A quick primer regarding data between zero and one, including zero and one
It is sometimes the case that you might have data that falls primarily between zero and one. For example, these may be proportions, grades from 0100 that can be transformed as such, reported percentile values, and similar. If you had the raw counts where you also knew the denominator or total value that created the proportion, you would be able to just use standard logistic regression with the binomial distribution. Similarly, if you had a binary outcome (i.e. just zeros and ones), this is just a special case, so the same model would be applicable. Alternatively, if all the target variable values lie between zero and one, beta regression is a natural choice for which to model such data. However, if the variable you wish to model has values between zero and one, and additionally, you also have zeros or ones, what should you do?
Some suggest adding a ‘fudge factor’ to the zeros or ones to put all values on the (0, 1) interval, so that beta regression could still be employed. Others might implement zero/oneinflated beta regression if a larger percentage of the observations are at the boundaries. However, as we will see, you already have more standard tools that are appropriate for this modeling situation, and this post will demonstrate some of them.
It might seem strange to start with an example using Stata^{1}, but if you look this sort of thing up, you’ll almost certainly come across the Stata demonstration using the fracreg command. For comparison we’ll use the data in the corresponding documentation. The data regards the expected participation rate in 401(k) plans for a crosssection of firms^{2}. They define participation rate (prate
) as the fraction of eligible employees in a firm that participate in a 401(k) plan. This is modeled by the matching rate of employee 401(k) contributions (mrate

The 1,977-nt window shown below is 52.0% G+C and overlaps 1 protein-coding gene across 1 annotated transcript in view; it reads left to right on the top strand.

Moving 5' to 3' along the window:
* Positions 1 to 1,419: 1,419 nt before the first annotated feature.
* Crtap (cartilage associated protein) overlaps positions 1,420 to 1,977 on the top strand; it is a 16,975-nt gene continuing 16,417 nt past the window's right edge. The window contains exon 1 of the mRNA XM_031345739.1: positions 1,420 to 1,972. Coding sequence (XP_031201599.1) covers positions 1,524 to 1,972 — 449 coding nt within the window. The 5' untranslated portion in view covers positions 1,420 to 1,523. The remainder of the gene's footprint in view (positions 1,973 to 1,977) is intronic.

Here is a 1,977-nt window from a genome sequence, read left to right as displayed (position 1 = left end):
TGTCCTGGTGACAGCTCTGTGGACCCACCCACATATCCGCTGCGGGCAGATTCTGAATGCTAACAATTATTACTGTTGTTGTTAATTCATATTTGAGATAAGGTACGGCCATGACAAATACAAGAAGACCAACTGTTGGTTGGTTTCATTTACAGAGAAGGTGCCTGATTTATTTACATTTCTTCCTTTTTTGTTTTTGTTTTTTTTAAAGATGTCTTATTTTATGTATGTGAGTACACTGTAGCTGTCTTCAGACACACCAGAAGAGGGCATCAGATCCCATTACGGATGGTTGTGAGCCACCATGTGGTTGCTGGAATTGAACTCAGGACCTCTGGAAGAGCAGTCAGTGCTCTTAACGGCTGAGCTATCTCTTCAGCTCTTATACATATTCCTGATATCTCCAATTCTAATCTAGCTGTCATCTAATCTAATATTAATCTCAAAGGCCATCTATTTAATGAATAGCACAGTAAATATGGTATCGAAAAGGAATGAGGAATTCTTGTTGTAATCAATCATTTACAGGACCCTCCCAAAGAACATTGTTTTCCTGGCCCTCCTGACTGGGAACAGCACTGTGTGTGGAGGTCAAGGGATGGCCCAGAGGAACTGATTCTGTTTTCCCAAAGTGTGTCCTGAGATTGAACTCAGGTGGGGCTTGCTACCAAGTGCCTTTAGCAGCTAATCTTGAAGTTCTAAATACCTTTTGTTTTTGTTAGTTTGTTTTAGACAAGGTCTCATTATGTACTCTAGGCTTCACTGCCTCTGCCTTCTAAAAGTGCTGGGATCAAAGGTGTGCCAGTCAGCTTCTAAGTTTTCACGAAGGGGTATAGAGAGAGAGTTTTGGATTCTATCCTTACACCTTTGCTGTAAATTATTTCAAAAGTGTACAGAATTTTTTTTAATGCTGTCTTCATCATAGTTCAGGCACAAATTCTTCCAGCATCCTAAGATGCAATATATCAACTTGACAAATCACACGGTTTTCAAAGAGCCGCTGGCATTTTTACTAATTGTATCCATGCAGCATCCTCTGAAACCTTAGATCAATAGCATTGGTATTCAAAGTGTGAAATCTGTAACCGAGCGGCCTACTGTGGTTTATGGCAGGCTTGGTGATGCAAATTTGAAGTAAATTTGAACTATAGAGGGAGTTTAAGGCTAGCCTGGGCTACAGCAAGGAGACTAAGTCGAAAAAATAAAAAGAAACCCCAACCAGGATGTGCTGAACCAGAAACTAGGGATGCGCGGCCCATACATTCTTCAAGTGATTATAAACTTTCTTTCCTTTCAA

), the (natural) log of the total number of employees (ltotemp
), the age of the plan (age
), and whether the 401(k) plan is the only retirement plan offered by the employer (sole
). Here we do not use quadratic effects for ltotemp
and age
as in the Stata documentation, though we do use an additive modeling approach later that could be implemented for the same purpose instead^{3}.
The following shows the distribution of the target variable. There are no zeroes in the participation rate, however the amount of ones is 33.2%.
The following specifies a fractional regression with logit link. Probit and heteroscedastic probit are also available.
use http://www.statapress.com/data/r14/401k
fracreg logit prate mrate c.ltotemp c.age i.sole
. use http://www.statapress.com/data/r14/4.
. fracreg logit prate mrate c.ltotemp c.age i.sole
Iteration 0: log pseudolikelihood = 1985.1469
Iteration 1: log pseudolikelihood = 1689.2659
Iteration 2: log pseudolikelihood = 1681.1055
Iteration 3: log pseudolikelihood = 1681.0263
Iteration 4: log pseudolikelihood = 1681.0263
Fractional logistic regression Number of obs = 4,075
Wald chi2(4) = 685.26
Prob > chi2 = 0.0000
Log pseudolikelihood = 1681.0263 Pseudo R2 = 0.0596

 Robust
prate  Coef. Std. Err. z P>z [95% Conf. Interval]
+
mrate  1.157832 .0749231 15.45 0.000 1.010986 1.304679
ltotemp  .2072429 .0141468 14.65 0.000 .23497 .1795157
age  .0345786 .0027604 12.53 0.000 .0291684 .0399888

sole 
only plan  .1655762 .0506445 3.27 0.001 .0663147 .2648377
_cons  2.391717 .1061292 22.54 0.000 2.183707 2.599726

Perhaps not surprisingly, all of the covariates are statistically notable. With the logistic link, the coefficients can be exponentiated to provide odds ratios^{4}. Stata’s is one of the few tools that is specifically advertised to model such outcomes, but as we’re about to see, you don’t need Stata’s command, or even a special package in R, once you know what’s going on.